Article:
w-Alkynyl Fatty Acids: Surrogates to Study Protein Adduction by Endogenously Generated Lipid Electrophiles
Beavers, William Norris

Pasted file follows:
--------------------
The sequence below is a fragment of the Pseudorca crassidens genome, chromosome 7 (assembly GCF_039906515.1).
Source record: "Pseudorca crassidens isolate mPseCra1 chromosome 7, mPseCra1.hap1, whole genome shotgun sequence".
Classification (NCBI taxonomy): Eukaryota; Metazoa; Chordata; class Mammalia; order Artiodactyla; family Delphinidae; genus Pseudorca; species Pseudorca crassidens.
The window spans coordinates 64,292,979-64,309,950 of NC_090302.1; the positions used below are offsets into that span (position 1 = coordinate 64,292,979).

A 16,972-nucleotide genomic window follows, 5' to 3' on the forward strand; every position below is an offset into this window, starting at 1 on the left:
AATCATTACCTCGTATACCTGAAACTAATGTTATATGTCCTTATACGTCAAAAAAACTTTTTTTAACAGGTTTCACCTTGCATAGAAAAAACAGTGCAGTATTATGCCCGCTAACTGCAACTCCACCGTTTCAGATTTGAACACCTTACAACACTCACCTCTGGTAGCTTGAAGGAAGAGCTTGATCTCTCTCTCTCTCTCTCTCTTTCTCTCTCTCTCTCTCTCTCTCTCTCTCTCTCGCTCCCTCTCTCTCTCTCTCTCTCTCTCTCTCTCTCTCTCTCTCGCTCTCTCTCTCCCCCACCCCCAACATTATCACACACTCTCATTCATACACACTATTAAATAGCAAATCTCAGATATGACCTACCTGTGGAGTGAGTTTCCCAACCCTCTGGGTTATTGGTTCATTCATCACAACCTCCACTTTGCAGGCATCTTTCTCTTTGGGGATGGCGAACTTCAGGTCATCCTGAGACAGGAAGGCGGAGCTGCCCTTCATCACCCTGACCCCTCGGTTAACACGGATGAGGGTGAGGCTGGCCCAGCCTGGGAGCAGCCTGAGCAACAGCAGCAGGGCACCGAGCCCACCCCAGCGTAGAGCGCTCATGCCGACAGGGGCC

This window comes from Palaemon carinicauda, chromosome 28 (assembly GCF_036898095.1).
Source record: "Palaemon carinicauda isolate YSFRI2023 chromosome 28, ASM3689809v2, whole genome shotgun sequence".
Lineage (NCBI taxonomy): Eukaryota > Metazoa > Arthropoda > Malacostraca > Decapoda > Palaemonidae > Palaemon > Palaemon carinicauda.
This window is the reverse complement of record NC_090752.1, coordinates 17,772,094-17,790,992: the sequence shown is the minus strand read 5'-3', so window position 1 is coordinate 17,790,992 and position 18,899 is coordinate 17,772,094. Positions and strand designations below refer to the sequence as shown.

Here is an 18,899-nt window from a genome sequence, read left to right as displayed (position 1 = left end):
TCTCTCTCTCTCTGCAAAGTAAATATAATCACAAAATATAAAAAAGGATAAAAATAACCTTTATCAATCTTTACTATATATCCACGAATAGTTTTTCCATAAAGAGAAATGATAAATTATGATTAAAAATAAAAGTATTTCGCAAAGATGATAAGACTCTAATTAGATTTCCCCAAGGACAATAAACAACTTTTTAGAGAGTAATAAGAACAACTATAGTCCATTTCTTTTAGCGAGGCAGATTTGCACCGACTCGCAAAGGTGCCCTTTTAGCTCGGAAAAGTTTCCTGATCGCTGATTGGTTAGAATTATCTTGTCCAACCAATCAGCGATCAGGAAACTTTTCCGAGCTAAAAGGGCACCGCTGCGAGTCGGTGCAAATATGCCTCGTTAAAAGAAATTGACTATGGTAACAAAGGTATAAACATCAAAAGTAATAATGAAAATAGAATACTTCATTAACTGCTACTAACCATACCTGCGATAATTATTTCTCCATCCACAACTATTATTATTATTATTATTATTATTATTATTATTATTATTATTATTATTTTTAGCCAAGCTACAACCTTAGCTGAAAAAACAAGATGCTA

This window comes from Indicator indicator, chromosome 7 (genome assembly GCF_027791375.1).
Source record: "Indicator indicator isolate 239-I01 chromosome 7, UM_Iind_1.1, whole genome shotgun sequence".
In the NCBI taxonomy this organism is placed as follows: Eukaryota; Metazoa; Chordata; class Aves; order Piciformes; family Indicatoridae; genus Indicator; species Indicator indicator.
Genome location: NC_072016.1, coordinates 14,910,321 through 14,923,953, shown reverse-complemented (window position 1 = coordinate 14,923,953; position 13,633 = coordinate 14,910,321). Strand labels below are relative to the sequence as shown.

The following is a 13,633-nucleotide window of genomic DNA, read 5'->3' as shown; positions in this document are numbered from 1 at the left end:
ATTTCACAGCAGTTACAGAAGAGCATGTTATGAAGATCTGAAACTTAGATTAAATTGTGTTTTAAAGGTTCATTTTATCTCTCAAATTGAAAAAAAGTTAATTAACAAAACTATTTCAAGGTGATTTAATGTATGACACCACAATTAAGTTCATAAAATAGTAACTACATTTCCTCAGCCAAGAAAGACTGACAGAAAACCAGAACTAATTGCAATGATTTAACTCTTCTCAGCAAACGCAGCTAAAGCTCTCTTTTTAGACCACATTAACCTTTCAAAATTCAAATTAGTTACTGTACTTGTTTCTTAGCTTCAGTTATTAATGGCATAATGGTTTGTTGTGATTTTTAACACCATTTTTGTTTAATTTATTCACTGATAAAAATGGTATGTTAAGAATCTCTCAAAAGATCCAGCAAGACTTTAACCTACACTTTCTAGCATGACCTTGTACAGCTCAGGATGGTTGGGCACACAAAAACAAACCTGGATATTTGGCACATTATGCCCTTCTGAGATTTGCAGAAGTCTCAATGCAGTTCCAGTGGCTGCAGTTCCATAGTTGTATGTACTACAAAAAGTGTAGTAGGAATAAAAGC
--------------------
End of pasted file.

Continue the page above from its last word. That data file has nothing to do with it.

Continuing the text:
Polyunsaturated Fatty Acids (PUFAs) are oxidized both enzymatically and by autoxidation to many inflammatory signaling molecules, which have been detected in multiple disease states. Oxidized PUFAs can further react to form a series of electrophiles including unsaturated carbonyls and aldehydes. These electrophiles react with nucleophilic amino acid side chains of proteins forming adducts, potentially altering protein function. Many investigations of protein modification have been conducted following bolus addition of preformed electrophiles to purified proteins or cells, but questions persist as to the biological relevance of these studies. We developed ω-alkynyl linoleic acid (aLA) as a probe to study endogenous lipid electrophile generation and the resulting protein adduction. Electrophile-protein adducts containing an alkyne group can be enriched by addition of a biotin moiety via click chemistry followed by binding to then elution from streptavidin-coated beads. The addition of an alkynyl group to LA does not affect its autoxidation, oxygenation by lipoxygenases, transformation to ω-alkynyl arachidonic acid, or incorporation into lipid components of RAW264.7 macrophages. When electrophile formation is induced by lipopolysaccharide activation of aLA-incorporated RAW264.7 macrophages, we observed an increase in lipid electrophile adduction across the entire proteome. Stable Isotope Labeling of Amino acids in cell Culture was employed to quantify differences in lipid electrophile protein adduction before and after activation by an inflammatory stimulus. Our results show that during the inflammatory response, mitochondrial proteins are most heavily enriched for adduction. Targets of adduction include proteins important for oxidant defense and energy generation including superoxide dismutase 2 (Sod2), TCA cycle proteins, and proteins in complex V of the electron transport chain. We have measured a reduction in cellular ATP concentrations corresponding to adduction of electron transport chain proteins. Additionally, we have profiled the activity of Sod2, and see a significant reduction in activity correlating to an increase in adduction by lipid electrophiles. The activity of Sod2 is restored under conditions where lipid electrophile generation is inhibited. Modification of these proteins, which are vital for mitochondrial function, and the resulting change in activity, may contribute to disease initiation and propagation.